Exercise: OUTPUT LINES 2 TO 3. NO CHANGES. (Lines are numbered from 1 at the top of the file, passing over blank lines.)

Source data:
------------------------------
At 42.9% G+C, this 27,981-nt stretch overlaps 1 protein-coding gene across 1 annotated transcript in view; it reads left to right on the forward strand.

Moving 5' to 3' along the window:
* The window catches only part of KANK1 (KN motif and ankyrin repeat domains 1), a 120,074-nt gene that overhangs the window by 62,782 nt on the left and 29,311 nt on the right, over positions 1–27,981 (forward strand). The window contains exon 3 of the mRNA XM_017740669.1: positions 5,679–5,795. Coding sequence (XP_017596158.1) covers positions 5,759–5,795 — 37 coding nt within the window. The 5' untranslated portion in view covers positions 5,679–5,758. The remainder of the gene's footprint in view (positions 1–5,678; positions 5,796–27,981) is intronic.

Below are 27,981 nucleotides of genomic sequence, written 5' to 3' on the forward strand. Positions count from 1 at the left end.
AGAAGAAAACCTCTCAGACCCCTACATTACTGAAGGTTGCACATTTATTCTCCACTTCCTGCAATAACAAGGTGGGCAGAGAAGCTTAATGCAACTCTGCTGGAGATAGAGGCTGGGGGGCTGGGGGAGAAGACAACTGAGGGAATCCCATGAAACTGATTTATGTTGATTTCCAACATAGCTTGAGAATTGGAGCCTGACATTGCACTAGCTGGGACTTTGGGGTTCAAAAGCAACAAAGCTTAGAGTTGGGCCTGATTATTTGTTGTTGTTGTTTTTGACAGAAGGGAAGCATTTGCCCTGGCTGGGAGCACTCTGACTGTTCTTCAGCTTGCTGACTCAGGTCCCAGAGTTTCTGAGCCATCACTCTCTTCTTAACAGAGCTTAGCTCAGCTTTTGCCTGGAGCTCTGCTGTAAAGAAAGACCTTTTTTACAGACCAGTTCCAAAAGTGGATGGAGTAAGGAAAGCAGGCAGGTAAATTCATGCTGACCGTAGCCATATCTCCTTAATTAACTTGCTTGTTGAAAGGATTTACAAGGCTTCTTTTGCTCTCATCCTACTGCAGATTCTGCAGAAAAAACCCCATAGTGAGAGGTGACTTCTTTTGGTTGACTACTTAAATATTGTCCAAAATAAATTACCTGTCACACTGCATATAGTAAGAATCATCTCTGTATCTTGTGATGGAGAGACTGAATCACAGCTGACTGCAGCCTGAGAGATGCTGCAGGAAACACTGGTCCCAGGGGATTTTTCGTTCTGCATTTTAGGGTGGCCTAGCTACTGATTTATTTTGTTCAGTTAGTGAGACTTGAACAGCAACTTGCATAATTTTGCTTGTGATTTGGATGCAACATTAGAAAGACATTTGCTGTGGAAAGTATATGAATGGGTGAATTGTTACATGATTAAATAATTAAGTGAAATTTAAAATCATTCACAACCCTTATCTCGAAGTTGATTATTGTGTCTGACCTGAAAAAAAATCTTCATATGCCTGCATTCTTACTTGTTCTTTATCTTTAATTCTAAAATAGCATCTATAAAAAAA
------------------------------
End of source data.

Moving 5' to 3' along the window:
* The window catches only part of KANK1 (KN motif and ankyrin repeat domains 1), a 120,074-nt gene that overhangs the window by 62,782 nt on the left and 29,311 nt on the right, over positions 1–27,981 (forward strand). The window contains exon 3 of the mRNA XM_017740669.1: positions 5,679–5,795. Coding sequence (XP_017596158.1) covers positions 5,759–5,795 — 37 coding nt within the window. The 5' untranslated portion in view covers positions 5,679–5,758. The remainder of the gene's footprint in view (positions 1–5,678; positions 5,796–27,981) is intronic.